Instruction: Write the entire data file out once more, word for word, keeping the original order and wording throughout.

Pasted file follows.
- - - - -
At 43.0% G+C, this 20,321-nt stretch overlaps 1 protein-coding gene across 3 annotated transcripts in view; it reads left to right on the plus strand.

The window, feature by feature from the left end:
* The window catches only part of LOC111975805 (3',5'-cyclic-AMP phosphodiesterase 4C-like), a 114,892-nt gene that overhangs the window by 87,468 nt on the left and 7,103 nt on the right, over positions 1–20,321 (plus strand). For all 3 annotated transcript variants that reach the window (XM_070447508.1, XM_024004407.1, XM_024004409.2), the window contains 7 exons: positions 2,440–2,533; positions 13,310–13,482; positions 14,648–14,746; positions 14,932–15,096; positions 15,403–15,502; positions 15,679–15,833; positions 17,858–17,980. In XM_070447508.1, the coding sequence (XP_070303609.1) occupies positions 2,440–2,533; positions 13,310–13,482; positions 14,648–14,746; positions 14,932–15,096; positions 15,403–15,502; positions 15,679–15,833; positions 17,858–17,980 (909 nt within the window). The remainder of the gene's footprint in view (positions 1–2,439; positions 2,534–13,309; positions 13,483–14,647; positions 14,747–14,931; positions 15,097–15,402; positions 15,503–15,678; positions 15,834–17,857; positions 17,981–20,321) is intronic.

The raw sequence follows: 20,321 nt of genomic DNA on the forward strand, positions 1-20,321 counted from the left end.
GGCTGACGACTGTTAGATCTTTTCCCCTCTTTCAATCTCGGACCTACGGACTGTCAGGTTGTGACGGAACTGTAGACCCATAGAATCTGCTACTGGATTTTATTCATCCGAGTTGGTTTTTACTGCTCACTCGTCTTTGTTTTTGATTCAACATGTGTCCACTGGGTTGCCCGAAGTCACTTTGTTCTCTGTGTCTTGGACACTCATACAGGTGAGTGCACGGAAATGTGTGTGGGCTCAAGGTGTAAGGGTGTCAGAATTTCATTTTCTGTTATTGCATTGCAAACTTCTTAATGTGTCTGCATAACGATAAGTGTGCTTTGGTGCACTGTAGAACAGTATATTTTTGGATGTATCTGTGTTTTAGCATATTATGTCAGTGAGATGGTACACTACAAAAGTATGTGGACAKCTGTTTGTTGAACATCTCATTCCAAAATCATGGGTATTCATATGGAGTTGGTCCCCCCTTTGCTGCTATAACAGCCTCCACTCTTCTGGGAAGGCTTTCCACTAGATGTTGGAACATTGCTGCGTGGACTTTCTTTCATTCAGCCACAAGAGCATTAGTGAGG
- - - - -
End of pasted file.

At 43.0% G+C, this 20,321-nt stretch overlaps 1 protein-coding gene across 3 annotated transcripts in view; it reads left to right on the plus strand.

The window, feature by feature from the left end:
* The window catches only part of LOC111975805 (3',5'-cyclic-AMP phosphodiesterase 4C-like), a 114,892-nt gene that overhangs the window by 87,468 nt on the left and 7,103 nt on the right, over positions 1–20,321 (plus strand). For all 3 annotated transcript variants that reach the window (XM_070447508.1, XM_024004407.1, XM_024004409.2), the window contains 7 exons: positions 2,440–2,533; positions 13,310–13,482; positions 14,648–14,746; positions 14,932–15,096; positions 15,403–15,502; positions 15,679–15,833; positions 17,858–17,980. In XM_070447508.1, the coding sequence (XP_070303609.1) occupies positions 2,440–2,533; positions 13,310–13,482; positions 14,648–14,746; positions 14,932–15,096; positions 15,403–15,502; positions 15,679–15,833; positions 17,858–17,980 (909 nt within the window). The remainder of the gene's footprint in view (positions 1–2,439; positions 2,534–13,309; positions 13,483–14,647; positions 14,747–14,931; positions 15,097–15,402; positions 15,503–15,678; positions 15,834–17,857; positions 17,981–20,321) is intronic.

The raw sequence follows: 20,321 nt of genomic DNA on the forward strand, positions 1-20,321 counted from the left end.
GGCTGACGACTGTTAGATCTTTTCCCCTCTTTCAATCTCGGACCTACGGACTGTCAGGTTGTGACGGAACTGTAGACCCATAGAATCTGCTACTGGATTTTATTCATCCGAGTTGGTTTTTACTGCTCACTCGTCTTTGTTTTTGATTCAACATGTGTCCACTGGGTTGCCCGAAGTCACTTTGTTCTCTGTGTCTTGGACACTCATACAGGTGAGTGCACGGAAATGTGTGTGGGCTCAAGGTGTAAGGGTGTCAGAATTTCATTTTCTGTTATTGCATTGCAAACTTCTTAATGTGTCTGCATAACGATAAGTGTGCTTTGGTGCACTGTAGAACAGTATATTTTTGGATGTATCTGTGTTTTAGCATATTATGTCAGTGAGATGGTACACTACAAAAGTATGTGGACAKCTGTTTGTTGAACATCTCATTCCAAAATCATGGGTATTCATATGGAGTTGGTCCCCCCTTTGCTGCTATAACAGCCTCCACTCTTCTGGGAAGGCTTTCCACTAGATGTTGGAACATTGCTGCGTGGACTTTCTTTCATTCAGCCACAAGAGCATTAGTGAGG